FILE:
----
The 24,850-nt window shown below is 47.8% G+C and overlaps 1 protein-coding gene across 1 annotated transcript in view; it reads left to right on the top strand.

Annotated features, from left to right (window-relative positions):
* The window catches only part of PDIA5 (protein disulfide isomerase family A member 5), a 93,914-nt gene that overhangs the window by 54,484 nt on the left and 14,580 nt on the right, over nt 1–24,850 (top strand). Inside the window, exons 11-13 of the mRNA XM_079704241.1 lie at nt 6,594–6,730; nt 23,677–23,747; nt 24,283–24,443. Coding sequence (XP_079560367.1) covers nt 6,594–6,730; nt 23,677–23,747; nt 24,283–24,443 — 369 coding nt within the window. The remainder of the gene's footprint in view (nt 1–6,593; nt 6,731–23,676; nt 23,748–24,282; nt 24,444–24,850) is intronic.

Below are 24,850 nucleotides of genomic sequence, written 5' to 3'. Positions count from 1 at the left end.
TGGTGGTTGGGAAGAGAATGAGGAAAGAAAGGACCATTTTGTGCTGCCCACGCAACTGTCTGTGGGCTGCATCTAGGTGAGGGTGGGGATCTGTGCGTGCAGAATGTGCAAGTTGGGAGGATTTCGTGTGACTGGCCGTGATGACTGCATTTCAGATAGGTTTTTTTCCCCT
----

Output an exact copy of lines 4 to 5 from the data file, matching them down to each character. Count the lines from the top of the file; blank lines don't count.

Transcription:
Below are 24,850 nucleotides of genomic sequence, written 5' to 3'. Positions count from 1 at the left end.
TGGTGGTTGGGAAGAGAATGAGGAAAGAAAGGACCATTTTGTGCTGCCCACGCAACTGTCTGTGGGCTGCATCTAGGTGAGGGTGGGGATCTGTGCGTGCAGAATGTGCAAGTTGGGAGGATTTCGTGTGACTGGCCGTGATGACTGCATTTCAGATAGGTTTTTTTCCCCT